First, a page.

Asian stocks were poised to end their first losing year in three on Friday, having shed nearly a fifth of their value as Europe's debt crisis and financial turmoil took a toll on investors' risk appetite, driving them to safer assets such as the U.S. dollar and gold.

Traders

Traders blow paper horns as they celebrate the last trading day of 2011 at the Philippine Stock Exchange in Manila's financial district of Makati December 29, 2011.

European stocks were set to edge higher on the last session of a dismal year that saw them tumble about 12 percent, while U.S. futures pointed to a weaker opening on Wall Street later in the day, with the S&P 500 looking set to end the year pretty close to where it began.

Safe haven investments and cash are likely to remain in favour early in 2012 as investors closely monitor efforts to contain Europe's debt crisis and the health of the Chinese economy, which may determine their return to risk.

The general outlook is that going into next year, there is going to be a lot of negative factors to watch from the European sovereign debt crisis. The market will remain very sensitive to the developments out of Europe in the beginning of the year, said Kenichi Hirano, operating officer at Tachibana Securities in Tokyo.

This year's popular word was 'risk-off' or investors shedding risk. Whether the market can switch back to taking on more risk and come back to equities remains to be seen, and the timing of that change will be in focus next year, he added.

Japan specifically will benefit from the government spending to fund reconstruction after an earthquake devastated the country in March, he added.

Reflecting the flight from riskier assets, U.S. 10-year Treasuries gave investors a return of about 17 percent in 2011 with German Bunds returning 13 percent and gold around 10 percent. At the other end of the spectrum, copper fell nearly 23 percent on worries about cooling global demand and MSCI emerging equities tumbled some 18 percent.

The MSCI index of stocks outside Japan is down more than 18 percent this year, while Australia's S&P/ASX 200 index, shed 14.5 percent, recording its first back-to-back loss in 30 years and Japan's Nikkei

If you look around at all the asset classes, it really has been a year of safe-haven flows, it is about preserving your capital and returning your equity, said Chris Weston, institutional dealer at IG Markets in Melbourne.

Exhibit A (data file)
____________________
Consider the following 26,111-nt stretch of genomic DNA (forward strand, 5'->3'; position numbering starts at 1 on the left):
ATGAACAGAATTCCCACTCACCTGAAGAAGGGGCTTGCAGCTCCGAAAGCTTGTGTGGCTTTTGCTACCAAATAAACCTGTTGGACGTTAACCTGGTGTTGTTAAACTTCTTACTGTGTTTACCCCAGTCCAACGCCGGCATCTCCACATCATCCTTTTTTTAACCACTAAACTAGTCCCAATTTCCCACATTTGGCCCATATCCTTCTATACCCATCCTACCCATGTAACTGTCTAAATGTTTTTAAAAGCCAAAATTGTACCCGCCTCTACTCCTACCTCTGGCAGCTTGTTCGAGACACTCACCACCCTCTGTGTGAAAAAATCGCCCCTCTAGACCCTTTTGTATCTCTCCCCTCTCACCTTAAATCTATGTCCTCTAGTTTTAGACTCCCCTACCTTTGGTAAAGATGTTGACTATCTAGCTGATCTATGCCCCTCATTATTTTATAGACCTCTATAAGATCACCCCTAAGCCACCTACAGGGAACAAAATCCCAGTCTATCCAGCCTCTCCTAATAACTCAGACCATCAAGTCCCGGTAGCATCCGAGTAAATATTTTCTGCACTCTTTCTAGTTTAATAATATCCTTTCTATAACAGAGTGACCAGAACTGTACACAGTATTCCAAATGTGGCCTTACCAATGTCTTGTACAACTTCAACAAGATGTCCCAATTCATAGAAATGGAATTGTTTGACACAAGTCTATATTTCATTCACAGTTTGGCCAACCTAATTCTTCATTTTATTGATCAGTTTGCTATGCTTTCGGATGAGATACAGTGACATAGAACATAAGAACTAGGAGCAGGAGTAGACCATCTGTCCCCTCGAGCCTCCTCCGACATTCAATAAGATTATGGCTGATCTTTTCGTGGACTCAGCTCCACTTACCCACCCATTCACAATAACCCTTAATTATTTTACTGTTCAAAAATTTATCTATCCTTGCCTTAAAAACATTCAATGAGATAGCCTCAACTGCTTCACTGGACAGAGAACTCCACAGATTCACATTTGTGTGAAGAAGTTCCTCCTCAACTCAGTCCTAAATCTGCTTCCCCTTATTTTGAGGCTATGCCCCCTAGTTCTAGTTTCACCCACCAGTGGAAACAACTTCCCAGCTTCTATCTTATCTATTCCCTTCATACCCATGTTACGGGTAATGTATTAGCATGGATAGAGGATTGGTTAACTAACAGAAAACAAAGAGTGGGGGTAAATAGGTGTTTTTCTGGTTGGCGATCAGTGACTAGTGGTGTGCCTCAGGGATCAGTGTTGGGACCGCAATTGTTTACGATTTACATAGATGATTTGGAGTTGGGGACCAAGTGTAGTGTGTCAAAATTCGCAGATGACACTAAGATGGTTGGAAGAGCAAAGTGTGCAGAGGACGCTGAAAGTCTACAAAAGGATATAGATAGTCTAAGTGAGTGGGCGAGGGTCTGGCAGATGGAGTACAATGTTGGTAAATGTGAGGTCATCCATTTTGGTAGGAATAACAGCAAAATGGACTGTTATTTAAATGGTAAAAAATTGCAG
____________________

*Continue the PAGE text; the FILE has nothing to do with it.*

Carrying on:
Investors were spooked in 2011 by an earthquake and tsunami in Japan, which was followed by debt crises in the United States and Europe and floods in Thailand.

On Friday, the mood was cautiously upbeat after U.S. data on Thursday pointed to positive trends for the world's biggest economy and triggered modest gains in U.S. and European stocks.

The MSCI ex-Japan index was nearly flat, while the Nikkei was up 0.7 percent on the day.

Pending sales of existing U.S. homes surged to a 1-1/2-year high in November and factory activity in the U.S. Midwest grew more than expected in December.

The euro was poised to end a roller-coaster year on a downbeat note, with its break below crucual technical support level boding ill for the year ahead.

Over the past year the euro has shed more than 3 percent on the dollar, adding to a 6.6 percent decline in 2010. On Thursday it broke below support at this year's low and sank to a 15-month low of $1.2858. It later recovered in Asia to $1.2940.

Against the yen, the euro softened 0.2 percent to 100.37, nearing the 10-year low around 100.01 hit overnight.

The U.S. 10-year Treasury yield inched up in Asia on Friday but was on track for its biggest annual drop since 2008, yet another indicator of how the euro zone's debt crisis has stoked safe haven demand.

Commodities such as crude oil and gold fared better this year. Brent crude is set to end the year up nearly 14 percent and at a record high annual average, as political tensions in OPEC member states help negate a global economic slowdown that has dampened oil demand growth.

The oil market will end 2011 the same way it started, with fears of a major oil supply disruption in the Middle East and North Africa supporting prices and the uncertainty is expected to continue into the new year as well.

The immediate focus remains on Iran after Tehran again threatened to block traffic through the Strait of Hormuz, a crucial passage for Middle Eastern crude suppliers after the European Union's decision to tighten sanctions on Iran over its nuclear programme. The United States said it would preserve oil shipments in the Gulf.

Gold is still down 19 percent from the year's peak touched in September, as euro zone worries drove investors towards the dollar, making it expensive for holders of other currencies.

Next year will continue to be dominated by worries over economic growth and sovereign debt, gold analysts say.